How does the new First Franchise Housing Savings Account work? We make sense
#MakeItMakeSense is a series from The Star that breaks down personal finance matters to help young Canadians gain more confidence and understanding when it comes to financial literacy.
Earlier this month, the federal government announced its 2022 budget, which included the introduction of a first Tax-Free Home Ownership Savings Account (TFFHSA), which is expected to be implemented in 2023.
For young Canadians, the thought of buying a home is daunting as house prices continue to soar. For the first time in February, the average sale price of a single-detached home in Toronto topped the $2 million mark. Royal LePage also recently revised its annual Canadian forecast upwards to 15%, from 10.5% nationally.
So how will this new account work and help young Canadians who want to become homeowners? We hired a money expert Jessica Moorhouse to #MakeItMakeSense and break down the details.
What is a TFFHSA and how will it work?
The TFFHSA shares similarities with the Tax-Free Savings Account (TFSA) and Registered Retirement Savings Plan (RRSP), says Moorhouse.
Under this account, Canadians can save a maximum of $8,000 per year over five years for a total of $40,000, but Moorhouse notes there is a strict structure.
In a TFSA or an RRSP, if you do not contribute all of your contribution room, it is simply transferred and accumulates. However, with the TFFHSA, Moorhouse says “if you don’t use it, you lose it”.
“If you only contribute $7,000 the first year (when the maximum is $8,000), you don’t get that extra $1,000 contribution the following year,” she explained.
“$8,000 is a lot of money. What if you can’t reach that specific amount every year? Then you will not be able to reach this maximum.
Moorhouse also points out that, like when you contribute to accounts like a TFSA, you should always track your contributions so you don’t accidentally overcontribute.
“This (TFFHSA) is also one of those accounts that you don’t want to mess up because they have this strict $8,000 per year maximum policy,” she said.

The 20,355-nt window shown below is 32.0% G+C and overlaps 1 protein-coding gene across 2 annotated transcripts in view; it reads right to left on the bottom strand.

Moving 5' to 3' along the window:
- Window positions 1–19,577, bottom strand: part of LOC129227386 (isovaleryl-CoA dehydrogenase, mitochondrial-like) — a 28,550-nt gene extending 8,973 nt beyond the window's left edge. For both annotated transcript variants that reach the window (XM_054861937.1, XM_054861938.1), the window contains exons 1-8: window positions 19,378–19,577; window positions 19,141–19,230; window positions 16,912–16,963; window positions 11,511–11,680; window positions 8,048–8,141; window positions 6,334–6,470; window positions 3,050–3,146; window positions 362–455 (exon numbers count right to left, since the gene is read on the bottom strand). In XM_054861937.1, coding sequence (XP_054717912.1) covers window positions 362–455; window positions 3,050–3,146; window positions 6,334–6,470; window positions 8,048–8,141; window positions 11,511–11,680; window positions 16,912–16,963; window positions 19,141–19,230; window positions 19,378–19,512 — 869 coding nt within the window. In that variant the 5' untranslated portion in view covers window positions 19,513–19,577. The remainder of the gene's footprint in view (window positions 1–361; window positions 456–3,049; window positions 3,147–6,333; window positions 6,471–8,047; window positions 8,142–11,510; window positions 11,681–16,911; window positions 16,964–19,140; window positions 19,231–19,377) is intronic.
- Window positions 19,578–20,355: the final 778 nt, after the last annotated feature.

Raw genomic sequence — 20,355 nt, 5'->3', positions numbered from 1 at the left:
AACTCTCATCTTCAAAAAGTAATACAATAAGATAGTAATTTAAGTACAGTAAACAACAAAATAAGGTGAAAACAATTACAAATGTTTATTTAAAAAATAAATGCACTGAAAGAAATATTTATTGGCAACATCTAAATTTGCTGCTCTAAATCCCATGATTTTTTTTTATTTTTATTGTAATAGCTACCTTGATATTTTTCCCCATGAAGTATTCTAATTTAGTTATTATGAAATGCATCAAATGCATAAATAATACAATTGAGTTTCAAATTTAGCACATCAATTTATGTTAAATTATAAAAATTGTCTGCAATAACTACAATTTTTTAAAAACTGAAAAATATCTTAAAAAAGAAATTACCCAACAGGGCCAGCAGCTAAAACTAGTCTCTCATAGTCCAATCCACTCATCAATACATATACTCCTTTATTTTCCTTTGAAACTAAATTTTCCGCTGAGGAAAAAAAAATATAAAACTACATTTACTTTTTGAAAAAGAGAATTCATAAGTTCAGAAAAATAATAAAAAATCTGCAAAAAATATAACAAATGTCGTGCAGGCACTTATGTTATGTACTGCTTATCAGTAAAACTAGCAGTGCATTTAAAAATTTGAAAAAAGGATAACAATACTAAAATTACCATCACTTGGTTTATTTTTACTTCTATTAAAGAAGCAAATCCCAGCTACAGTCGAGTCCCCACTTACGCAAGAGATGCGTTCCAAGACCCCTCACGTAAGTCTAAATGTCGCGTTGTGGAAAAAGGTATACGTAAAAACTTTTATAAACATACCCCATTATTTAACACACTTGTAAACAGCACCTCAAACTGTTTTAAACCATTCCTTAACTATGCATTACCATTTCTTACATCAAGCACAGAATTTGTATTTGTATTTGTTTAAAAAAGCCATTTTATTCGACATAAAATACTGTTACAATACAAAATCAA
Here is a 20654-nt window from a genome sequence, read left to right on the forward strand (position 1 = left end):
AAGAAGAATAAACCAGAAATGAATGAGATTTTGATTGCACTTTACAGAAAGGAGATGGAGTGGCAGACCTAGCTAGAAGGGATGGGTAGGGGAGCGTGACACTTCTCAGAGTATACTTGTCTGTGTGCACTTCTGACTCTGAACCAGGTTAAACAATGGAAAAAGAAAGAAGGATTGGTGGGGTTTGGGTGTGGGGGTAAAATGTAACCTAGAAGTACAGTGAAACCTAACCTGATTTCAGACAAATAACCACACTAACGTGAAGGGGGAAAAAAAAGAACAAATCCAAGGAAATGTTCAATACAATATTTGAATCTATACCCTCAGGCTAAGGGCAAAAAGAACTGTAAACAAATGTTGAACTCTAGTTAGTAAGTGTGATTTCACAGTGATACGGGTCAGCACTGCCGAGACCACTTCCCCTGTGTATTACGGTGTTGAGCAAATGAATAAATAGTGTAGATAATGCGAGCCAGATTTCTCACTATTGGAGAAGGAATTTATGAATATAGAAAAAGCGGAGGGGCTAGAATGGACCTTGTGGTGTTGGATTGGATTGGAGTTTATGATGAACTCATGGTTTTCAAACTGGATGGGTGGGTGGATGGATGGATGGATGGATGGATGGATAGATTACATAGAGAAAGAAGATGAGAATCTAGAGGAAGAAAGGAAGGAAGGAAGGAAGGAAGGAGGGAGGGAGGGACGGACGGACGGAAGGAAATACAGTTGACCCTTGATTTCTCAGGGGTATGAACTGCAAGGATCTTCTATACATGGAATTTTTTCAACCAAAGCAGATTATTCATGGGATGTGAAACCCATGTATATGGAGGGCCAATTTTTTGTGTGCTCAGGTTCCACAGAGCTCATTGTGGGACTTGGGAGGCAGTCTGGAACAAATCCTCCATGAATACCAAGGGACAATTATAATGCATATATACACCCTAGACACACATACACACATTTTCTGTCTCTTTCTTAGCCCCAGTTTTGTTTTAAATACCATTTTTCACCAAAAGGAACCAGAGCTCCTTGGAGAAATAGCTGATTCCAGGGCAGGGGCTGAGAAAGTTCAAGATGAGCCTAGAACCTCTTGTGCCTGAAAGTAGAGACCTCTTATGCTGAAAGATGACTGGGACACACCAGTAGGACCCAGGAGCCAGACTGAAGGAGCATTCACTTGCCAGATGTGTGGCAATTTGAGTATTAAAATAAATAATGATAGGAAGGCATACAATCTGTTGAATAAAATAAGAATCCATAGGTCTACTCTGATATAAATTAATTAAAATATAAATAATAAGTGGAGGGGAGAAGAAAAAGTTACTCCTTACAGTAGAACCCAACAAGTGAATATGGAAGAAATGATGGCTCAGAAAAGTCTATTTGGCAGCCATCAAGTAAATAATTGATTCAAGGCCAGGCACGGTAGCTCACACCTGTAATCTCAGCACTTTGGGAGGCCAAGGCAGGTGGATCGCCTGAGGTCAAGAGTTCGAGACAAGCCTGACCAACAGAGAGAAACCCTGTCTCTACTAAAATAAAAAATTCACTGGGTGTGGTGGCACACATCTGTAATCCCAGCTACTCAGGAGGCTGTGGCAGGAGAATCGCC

Who can open an account?
TFFHSA is eligible for Canadian residents who are at least 18 years old.
Those wishing to open an account cannot have owned a home at any time during the year the account was opened or in the previous four calendar years, Moorhouse says.
“You can only use it to buy the primary residence of the house you’re going to live in, not an investment property,” Moorhouse said.
When these accounts become available in 2023, Moorhouse says they should be accessible through your bank and other institutions.
What are the benefits of TFFHSA?
Contributions to a TFFHSA, similar to an RRSP, are tax deductible, Moorhouse says.
Plus, like a TFSA, when the funds in the account accumulate and grow, you don’t have to pay tax on that growth and income, she adds.
Moorhouse explains that through accounts like an RRSP, if you make a withdrawal to buy a home, you’ll have to pay that money back in the future. In comparison, under the TFFHSA, once you’ve made a withdrawal, you don’t have to worry about repaying those funds, which is another plus.
Once you’ve made a withdrawal to buy a home using your TFFHSA, Moorhouse says you must close your account within one year of your first withdrawal.
“If you don’t use the funds in your account to buy a first home within 15 years, you have to close that account and pay taxes or you can transfer those funds to your RRSP,” he explains. she. .
Will it make a difference for young people saving for housing?
“It won’t affect house prices, it just gives you a way to save more money and save on income tax, but really it only helps people who already have money,” Moorhouse said.
“How many young people have $8,000 a year just to contribute to this plan? »
Moorhouse points out that many young people already have trouble understanding RRSPs and TFSAs, and adding this account can only add to the confusion.
“We already have an RRSP. We must already have TFSAs. Most people don’t even use them to the max to use them for their home. So why do you think another account is going to help?” she said.
“The problem is that housing is too expensive and there is not enough inventory.”
Additional Tips for TFFHSA and Other Accounts
“Early in your career and in your adult life, it’s so hard to predict what you’ll want in five or ten years…so things like a TFSA or an RRSP give you options and flexibility” , said Moorhouse.
For example, if you opened one of these accounts with the intention of saving for a house, but later changed your mind – choosing to continue renting – it is easier to change the purpose of the account for another purpose, such as retirement savings, she explains.
By comparison, under the TFFHSA, Moorhouse notes that this account locks your money specifically for buying a home. Any withdrawals from that account not used for a home will be taxed, she adds.
“You want to have that flexibility in your twenties to decide, ‘Do I want to change cities?’ “Maybe I want to change my mind about home ownership,” she said.
Have a question or scenario you’d like to see covered? Contact Madi by email [email protected] and we’re going to #MakeItMakeSense.
Corrigendum — April 26, 2022: A previous version of this story incorrectly stated that you could only transfer funds to an RRSP if you had available RRSP contribution room. According to the federal government’s 2022 budget, the transfers would not reduce or be limited by the individual’s available RRSP contribution room.
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